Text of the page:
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Marianna Orlandi

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Abortion group tells court to strip freedom of conscience from Latin countries

Marianna Orlandi

February 29, 2016 (C-Fam) – The Inter-American Court of Human Rights may soon decide whether South American doctors must act against their conscience, at least in abortion cases.

In a paper submitted to the Court, the Center for Reproductive Rights (CRR) argues that hospitals, charities and schools are not granted the freedom of conscience when it comes to “reproductive healthcare” services.

In 2014, Panama asked the Court whether only people are granted fundamental rights’ protection under the Inter-American Convention or if these same rights belong to juridical entities as well. Juridical persons are entities other than human beings that are recognized in the law as having legal rights and duties, such as corporations.

CRR argued that juridical entities are not granted freedom of conscience nor religion, but are only a prerogative of individuals. They claim that institutions – whether publicly funded or private – may never refuse to perform or participate in abortions.

Medical personnel would equally deserve no protection. Indeed, the States’ obligation to allow legal access to abortion would always prevail, according to CRR, over protecting personal consciences and beliefs.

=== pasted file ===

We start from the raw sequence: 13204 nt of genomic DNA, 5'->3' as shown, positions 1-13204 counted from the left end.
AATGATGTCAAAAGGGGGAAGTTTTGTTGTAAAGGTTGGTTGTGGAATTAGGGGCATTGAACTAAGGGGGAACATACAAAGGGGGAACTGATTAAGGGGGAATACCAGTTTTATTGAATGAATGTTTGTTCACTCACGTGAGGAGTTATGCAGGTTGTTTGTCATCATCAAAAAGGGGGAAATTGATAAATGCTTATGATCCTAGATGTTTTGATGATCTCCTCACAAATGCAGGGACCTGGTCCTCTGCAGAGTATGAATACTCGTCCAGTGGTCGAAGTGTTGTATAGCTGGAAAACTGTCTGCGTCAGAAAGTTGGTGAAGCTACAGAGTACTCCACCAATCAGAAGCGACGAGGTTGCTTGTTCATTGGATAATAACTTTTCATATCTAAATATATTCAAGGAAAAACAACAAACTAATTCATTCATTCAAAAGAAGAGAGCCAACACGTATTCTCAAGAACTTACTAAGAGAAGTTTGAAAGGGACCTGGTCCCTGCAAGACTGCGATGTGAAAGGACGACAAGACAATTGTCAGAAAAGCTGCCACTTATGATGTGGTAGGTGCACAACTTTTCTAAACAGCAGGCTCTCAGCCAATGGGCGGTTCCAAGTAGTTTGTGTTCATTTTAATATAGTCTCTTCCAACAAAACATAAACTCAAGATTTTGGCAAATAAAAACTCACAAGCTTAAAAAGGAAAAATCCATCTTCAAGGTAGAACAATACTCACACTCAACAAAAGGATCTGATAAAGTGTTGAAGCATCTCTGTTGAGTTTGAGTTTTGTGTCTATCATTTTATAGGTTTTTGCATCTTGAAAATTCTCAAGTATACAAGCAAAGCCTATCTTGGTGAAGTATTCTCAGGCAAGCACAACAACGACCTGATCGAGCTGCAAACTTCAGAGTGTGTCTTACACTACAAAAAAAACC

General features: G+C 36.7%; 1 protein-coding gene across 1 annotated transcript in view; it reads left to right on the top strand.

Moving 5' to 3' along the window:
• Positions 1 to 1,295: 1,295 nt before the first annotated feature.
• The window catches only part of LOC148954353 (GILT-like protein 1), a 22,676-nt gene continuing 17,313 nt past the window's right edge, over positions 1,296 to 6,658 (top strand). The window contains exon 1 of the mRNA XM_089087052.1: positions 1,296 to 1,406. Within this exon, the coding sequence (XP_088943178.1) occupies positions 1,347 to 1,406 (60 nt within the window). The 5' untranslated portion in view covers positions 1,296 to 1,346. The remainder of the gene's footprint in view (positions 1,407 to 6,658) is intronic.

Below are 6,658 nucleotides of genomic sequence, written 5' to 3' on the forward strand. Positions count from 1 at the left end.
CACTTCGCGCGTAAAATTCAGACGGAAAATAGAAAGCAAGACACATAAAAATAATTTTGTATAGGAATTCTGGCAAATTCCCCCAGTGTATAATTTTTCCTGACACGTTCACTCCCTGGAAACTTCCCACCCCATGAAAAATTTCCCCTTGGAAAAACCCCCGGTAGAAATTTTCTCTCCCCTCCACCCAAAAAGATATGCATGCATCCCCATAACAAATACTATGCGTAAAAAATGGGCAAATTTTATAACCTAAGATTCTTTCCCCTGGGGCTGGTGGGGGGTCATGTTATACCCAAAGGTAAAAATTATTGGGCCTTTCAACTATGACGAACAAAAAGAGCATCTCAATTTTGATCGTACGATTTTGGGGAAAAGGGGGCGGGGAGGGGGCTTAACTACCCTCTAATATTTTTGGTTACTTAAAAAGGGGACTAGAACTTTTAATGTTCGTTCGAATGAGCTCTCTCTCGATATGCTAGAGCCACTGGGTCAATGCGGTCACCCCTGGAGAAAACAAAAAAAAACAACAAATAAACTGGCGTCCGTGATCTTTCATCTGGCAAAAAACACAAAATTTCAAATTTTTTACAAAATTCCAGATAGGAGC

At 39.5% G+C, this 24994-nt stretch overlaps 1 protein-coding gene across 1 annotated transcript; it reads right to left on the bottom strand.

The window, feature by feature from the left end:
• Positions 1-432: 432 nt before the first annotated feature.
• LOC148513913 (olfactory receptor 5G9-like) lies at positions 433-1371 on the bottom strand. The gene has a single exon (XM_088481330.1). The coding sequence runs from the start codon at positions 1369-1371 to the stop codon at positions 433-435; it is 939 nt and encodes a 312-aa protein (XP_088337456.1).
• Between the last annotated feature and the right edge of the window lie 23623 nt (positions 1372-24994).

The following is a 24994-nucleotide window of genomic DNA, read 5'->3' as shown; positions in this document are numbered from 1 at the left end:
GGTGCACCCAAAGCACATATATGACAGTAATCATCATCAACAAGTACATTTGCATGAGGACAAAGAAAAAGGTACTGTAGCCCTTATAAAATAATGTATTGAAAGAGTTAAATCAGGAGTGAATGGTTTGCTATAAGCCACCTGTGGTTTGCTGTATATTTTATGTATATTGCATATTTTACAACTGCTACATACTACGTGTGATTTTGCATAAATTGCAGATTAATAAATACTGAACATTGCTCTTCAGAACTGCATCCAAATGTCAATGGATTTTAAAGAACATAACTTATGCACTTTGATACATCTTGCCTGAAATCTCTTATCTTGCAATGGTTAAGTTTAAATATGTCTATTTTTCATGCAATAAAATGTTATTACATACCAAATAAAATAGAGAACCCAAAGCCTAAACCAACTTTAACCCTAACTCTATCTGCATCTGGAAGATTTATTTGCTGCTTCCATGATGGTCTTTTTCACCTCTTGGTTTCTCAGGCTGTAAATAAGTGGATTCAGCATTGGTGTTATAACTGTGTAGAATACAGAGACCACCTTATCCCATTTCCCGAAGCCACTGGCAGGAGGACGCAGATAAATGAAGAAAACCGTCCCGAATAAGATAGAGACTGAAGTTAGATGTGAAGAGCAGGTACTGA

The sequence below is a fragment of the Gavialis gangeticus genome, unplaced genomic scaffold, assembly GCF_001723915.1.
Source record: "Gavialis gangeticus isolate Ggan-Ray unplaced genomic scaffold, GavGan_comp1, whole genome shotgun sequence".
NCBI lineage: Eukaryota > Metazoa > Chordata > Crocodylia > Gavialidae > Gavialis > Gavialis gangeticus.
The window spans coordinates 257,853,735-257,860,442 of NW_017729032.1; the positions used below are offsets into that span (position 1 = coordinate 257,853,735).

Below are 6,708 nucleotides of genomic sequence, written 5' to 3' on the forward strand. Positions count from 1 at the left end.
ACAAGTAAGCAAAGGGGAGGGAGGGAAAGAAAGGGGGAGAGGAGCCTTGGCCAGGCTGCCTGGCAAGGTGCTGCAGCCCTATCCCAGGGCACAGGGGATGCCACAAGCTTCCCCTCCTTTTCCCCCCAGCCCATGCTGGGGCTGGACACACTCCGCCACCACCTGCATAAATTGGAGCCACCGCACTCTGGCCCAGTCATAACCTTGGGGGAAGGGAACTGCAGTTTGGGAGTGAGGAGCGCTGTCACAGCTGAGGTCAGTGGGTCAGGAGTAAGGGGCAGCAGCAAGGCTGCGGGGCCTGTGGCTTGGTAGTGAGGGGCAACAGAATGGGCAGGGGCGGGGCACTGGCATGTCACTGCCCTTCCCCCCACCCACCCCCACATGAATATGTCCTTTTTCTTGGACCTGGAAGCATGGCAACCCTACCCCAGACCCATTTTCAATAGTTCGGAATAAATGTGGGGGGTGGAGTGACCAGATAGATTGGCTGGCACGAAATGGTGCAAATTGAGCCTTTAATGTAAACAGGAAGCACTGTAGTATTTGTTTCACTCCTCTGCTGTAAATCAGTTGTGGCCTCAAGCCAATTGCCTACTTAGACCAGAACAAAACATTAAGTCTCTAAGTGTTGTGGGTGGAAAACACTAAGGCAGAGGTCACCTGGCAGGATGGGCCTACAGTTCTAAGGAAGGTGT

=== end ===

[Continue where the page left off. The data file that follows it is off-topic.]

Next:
According to CRR, international law obligates States to grant free access to “comprehensive” reproductive healthcare, including abortion. UN Secretary General, Ban Ki-Moon recently said “priority” should be given in humanitarian crises to “providing women and adolescents with comprehensive sexual and reproductive health services without discrimination.”

In fact, there is no such understanding in International law.

The 1994 UN agreement on population and development – the sole binding basis of today’s reproductive health claims – did not grant this right, but rather recognized that the issue is up to nations to decide. Similarly, the European human rights’ system has never recognized a fundamental abortion right.

International law does not require States to provide abortion, nor is there consensus on what “comprehensive” sexual and reproductive healthcare would entail. CRR based its arguments on non-binding recommendations of UN treaty bodies such as CEDAW, the women’s rights treaty. Yet no UN treaty requires countries to allow abortion.

Freedom of conscience is a universally recognized right. It is protected by the Universal Declaration of Human Rights, by the European Convention and – precisely – by the Inter-American Convention. A narrow interpretation of this freedom – such as that suggested by CRR – would violate all Charters, as well as many of the world’s Constitutions.

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Beside freedom of conscience, the Inter-American Court is considering “new” fundamental rights. Two of the cases to be heard and decided in this session relate to the homosexual agenda.

One case sues Ecuador for its Rules of Military Discipline that provided for discharging persons from military service for engaging in homosexual acts. Another will decide whether not giving pensions to surviving partners of same-sex couples constitutes a violation of fundamental rights by the state of Colombia.

The Inter-American Court has compulsory jurisdiction over twenty South American States. Its decisions can shape and influence the jurisprudence of the whole American continent.

CRR is a New York-based legal group that litigates for abortion internationally.

Reprinted with permission from C-Fam.

 

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